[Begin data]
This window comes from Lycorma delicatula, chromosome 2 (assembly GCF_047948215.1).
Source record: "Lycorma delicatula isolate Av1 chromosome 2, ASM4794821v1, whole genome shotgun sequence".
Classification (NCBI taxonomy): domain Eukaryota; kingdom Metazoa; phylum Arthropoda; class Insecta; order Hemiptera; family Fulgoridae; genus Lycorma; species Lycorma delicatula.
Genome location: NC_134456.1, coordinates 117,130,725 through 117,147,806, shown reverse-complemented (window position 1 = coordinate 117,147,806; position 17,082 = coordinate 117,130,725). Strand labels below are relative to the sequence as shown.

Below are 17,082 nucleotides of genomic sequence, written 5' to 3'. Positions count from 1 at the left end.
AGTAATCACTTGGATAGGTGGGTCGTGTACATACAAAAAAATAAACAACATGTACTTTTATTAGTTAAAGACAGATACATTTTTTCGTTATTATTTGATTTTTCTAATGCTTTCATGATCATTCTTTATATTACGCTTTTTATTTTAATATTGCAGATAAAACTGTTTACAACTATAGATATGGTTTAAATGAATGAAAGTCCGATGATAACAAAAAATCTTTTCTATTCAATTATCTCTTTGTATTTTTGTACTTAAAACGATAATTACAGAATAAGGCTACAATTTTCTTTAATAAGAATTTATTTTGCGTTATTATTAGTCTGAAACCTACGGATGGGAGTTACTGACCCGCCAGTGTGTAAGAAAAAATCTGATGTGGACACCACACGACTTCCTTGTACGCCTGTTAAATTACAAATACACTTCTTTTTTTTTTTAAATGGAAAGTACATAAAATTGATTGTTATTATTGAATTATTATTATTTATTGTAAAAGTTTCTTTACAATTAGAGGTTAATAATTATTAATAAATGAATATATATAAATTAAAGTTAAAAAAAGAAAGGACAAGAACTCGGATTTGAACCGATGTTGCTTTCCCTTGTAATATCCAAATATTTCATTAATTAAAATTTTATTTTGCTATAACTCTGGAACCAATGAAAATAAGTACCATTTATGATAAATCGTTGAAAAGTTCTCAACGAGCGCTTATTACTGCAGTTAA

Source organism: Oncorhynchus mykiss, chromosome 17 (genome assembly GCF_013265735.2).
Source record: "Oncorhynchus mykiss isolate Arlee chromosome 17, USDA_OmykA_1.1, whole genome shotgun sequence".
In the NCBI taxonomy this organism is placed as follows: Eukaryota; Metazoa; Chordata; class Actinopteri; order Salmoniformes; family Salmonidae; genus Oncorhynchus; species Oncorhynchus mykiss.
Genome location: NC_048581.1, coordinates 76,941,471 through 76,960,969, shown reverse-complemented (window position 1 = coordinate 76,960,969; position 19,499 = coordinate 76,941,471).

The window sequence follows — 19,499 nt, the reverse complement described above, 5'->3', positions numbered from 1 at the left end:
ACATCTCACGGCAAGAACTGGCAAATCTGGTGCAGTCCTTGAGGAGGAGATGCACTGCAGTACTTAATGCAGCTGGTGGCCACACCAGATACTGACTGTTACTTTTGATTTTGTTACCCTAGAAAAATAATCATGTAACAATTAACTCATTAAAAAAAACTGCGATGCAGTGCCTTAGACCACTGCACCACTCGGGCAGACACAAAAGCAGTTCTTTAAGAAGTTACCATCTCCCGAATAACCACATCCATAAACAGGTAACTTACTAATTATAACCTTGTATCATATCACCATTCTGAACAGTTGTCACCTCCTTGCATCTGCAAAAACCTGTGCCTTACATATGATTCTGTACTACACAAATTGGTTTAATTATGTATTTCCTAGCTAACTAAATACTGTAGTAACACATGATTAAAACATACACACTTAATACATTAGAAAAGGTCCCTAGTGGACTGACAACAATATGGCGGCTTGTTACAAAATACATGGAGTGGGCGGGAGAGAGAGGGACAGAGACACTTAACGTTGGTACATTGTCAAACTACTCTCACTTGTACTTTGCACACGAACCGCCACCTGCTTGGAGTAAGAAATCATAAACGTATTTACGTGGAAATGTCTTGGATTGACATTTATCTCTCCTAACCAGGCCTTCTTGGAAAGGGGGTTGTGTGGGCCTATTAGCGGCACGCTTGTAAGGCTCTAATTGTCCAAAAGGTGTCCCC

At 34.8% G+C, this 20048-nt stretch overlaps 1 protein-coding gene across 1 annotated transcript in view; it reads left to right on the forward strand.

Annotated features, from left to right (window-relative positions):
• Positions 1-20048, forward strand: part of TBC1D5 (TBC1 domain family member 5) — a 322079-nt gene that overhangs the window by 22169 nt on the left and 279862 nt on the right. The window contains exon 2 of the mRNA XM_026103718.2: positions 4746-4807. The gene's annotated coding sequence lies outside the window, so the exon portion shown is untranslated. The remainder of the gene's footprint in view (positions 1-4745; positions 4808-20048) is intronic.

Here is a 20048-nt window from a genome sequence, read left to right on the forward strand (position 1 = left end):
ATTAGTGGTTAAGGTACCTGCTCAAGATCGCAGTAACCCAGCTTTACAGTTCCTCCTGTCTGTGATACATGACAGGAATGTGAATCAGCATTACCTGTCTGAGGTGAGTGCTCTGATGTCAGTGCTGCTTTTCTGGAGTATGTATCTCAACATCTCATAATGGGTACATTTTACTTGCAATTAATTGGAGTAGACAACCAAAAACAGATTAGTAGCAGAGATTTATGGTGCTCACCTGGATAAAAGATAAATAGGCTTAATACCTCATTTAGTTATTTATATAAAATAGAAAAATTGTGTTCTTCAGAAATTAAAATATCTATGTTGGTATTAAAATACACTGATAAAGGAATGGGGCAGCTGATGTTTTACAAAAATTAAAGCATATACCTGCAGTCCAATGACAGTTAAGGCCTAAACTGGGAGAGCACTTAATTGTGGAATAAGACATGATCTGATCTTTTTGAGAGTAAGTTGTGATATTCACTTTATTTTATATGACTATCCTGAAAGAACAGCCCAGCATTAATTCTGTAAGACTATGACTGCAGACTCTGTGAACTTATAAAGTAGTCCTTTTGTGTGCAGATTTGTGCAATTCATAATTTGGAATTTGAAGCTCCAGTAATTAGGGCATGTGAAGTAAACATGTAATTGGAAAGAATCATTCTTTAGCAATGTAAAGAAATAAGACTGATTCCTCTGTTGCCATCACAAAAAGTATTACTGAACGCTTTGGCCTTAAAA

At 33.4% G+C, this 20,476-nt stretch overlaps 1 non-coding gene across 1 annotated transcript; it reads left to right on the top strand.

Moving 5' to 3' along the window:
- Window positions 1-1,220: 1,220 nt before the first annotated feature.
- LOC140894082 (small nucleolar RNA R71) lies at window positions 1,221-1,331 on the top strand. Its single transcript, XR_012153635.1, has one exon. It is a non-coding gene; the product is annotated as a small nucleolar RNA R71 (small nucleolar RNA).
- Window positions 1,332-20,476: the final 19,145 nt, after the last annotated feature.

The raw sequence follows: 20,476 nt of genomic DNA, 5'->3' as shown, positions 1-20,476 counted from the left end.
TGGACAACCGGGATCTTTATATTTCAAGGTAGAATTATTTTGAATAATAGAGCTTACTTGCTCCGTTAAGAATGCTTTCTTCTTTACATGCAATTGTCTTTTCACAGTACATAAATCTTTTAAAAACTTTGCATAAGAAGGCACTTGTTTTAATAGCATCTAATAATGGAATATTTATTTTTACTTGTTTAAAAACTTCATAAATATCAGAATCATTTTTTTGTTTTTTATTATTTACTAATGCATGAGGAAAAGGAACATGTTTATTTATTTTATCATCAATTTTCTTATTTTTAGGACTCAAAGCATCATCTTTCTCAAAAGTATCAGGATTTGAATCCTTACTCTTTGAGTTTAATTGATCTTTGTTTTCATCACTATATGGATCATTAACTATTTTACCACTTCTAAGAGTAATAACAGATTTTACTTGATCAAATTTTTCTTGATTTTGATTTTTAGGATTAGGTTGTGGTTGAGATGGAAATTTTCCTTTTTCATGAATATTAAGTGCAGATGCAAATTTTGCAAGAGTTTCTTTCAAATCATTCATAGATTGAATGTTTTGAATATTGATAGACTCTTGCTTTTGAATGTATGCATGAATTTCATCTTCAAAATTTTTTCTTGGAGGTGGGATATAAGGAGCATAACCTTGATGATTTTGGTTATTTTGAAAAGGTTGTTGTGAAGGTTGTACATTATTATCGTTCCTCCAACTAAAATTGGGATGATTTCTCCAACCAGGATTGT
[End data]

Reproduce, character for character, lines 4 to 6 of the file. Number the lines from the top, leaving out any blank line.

Genome location: NC_134456.1, coordinates 117,130,725 through 117,147,806, shown reverse-complemented (window position 1 = coordinate 117,147,806; position 17,082 = coordinate 117,130,725). Strand labels below are relative to the sequence as shown.

Below are 17,082 nucleotides of genomic sequence, written 5' to 3'. Positions count from 1 at the left end.
AGTAATCACTTGGATAGGTGGGTCGTGTACATACAAAAAAATAAACAACATGTACTTTTATTAGTTAAAGACAGATACATTTTTTCGTTATTATTTGATTTTTCTAATGCTTTCATGATCATTCTTTATATTACGCTTTTTATTTTAATATTGCAGATAAAACTGTTTACAACTATAGATATGGTTTAAATGAATGAAAGTCCGATGATAACAAAAAATCTTTTCTATTCAATTATCTCTTTGTATTTTTGTACTTAAAACGATAATTACAGAATAAGGCTACAATTTTCTTTAATAAGAATTTATTTTGCGTTATTATTAGTCTGAAACCTACGGATGGGAGTTACTGACCCGCCAGTGTGTAAGAAAAAATCTGATGTGGACACCACACGACTTCCTTGTACGCCTGTTAAATTACAAATACACTTCTTTTTTTTTTTAAATGGAAAGTACATAAAATTGATTGTTATTATTGAATTATTATTATTTATTGTAAAAGTTTCTTTACAATTAGAGGTTAATAATTATTAATAAATGAATATATATAAATTAAAGTTAAAAAAAGAAAGGACAAGAACTCGGATTTGAACCGATGTTGCTTTCCCTTGTAATATCCAAATATTTCATTAATTAAAATTTTATTTTGCTATAACTCTGGAACCAATGAAAATAAGTACCATTTATGATAAATCGTTGAAAAGTTCTCAACGAGCGCTTATTACTGCAGTTAA